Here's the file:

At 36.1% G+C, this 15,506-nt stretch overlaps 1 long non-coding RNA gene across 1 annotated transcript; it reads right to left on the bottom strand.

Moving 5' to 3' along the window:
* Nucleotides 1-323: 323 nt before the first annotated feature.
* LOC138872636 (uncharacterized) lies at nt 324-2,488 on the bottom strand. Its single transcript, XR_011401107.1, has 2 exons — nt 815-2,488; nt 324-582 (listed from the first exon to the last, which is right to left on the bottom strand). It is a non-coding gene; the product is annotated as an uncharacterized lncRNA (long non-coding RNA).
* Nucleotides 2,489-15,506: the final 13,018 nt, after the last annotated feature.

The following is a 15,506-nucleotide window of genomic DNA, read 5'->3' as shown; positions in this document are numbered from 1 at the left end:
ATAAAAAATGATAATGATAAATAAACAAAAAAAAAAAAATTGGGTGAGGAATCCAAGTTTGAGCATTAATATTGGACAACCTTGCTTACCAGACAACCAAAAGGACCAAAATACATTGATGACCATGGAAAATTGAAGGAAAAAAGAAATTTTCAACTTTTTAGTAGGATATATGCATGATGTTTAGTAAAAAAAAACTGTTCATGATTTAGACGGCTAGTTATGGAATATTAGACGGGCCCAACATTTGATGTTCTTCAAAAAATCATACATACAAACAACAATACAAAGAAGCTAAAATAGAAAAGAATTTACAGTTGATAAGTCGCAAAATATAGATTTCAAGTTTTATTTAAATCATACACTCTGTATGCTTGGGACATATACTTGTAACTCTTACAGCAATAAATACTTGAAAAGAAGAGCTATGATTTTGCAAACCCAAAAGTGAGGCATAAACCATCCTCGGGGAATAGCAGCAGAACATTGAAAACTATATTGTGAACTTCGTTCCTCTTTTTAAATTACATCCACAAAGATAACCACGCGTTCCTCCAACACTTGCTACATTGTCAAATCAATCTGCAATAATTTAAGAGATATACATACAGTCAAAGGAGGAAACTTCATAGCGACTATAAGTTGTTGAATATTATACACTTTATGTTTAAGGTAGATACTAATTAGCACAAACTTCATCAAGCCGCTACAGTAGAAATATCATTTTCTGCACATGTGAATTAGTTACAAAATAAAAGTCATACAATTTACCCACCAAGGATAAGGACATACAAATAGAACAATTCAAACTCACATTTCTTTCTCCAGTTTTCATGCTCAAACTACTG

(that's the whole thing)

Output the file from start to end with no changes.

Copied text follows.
At 36.1% G+C, this 15,506-nt stretch overlaps 1 long non-coding RNA gene across 1 annotated transcript; it reads right to left on the bottom strand.

Moving 5' to 3' along the window:
* Nucleotides 1-323: 323 nt before the first annotated feature.
* LOC138872636 (uncharacterized) lies at nt 324-2,488 on the bottom strand. Its single transcript, XR_011401107.1, has 2 exons — nt 815-2,488; nt 324-582 (listed from the first exon to the last, which is right to left on the bottom strand). It is a non-coding gene; the product is annotated as an uncharacterized lncRNA (long non-coding RNA).
* Nucleotides 2,489-15,506: the final 13,018 nt, after the last annotated feature.

The following is a 15,506-nucleotide window of genomic DNA, read 5'->3' as shown; positions in this document are numbered from 1 at the left end:
ATAAAAAATGATAATGATAAATAAACAAAAAAAAAAAAATTGGGTGAGGAATCCAAGTTTGAGCATTAATATTGGACAACCTTGCTTACCAGACAACCAAAAGGACCAAAATACATTGATGACCATGGAAAATTGAAGGAAAAAAGAAATTTTCAACTTTTTAGTAGGATATATGCATGATGTTTAGTAAAAAAAAACTGTTCATGATTTAGACGGCTAGTTATGGAATATTAGACGGGCCCAACATTTGATGTTCTTCAAAAAATCATACATACAAACAACAATACAAAGAAGCTAAAATAGAAAAGAATTTACAGTTGATAAGTCGCAAAATATAGATTTCAAGTTTTATTTAAATCATACACTCTGTATGCTTGGGACATATACTTGTAACTCTTACAGCAATAAATACTTGAAAAGAAGAGCTATGATTTTGCAAACCCAAAAGTGAGGCATAAACCATCCTCGGGGAATAGCAGCAGAACATTGAAAACTATATTGTGAACTTCGTTCCTCTTTTTAAATTACATCCACAAAGATAACCACGCGTTCCTCCAACACTTGCTACATTGTCAAATCAATCTGCAATAATTTAAGAGATATACATACAGTCAAAGGAGGAAACTTCATAGCGACTATAAGTTGTTGAATATTATACACTTTATGTTTAAGGTAGATACTAATTAGCACAAACTTCATCAAGCCGCTACAGTAGAAATATCATTTTCTGCACATGTGAATTAGTTACAAAATAAAAGTCATACAATTTACCCACCAAGGATAAGGACATACAAATAGAACAATTCAAACTCACATTTCTTTCTCCAGTTTTCATGCTCAAACTACTG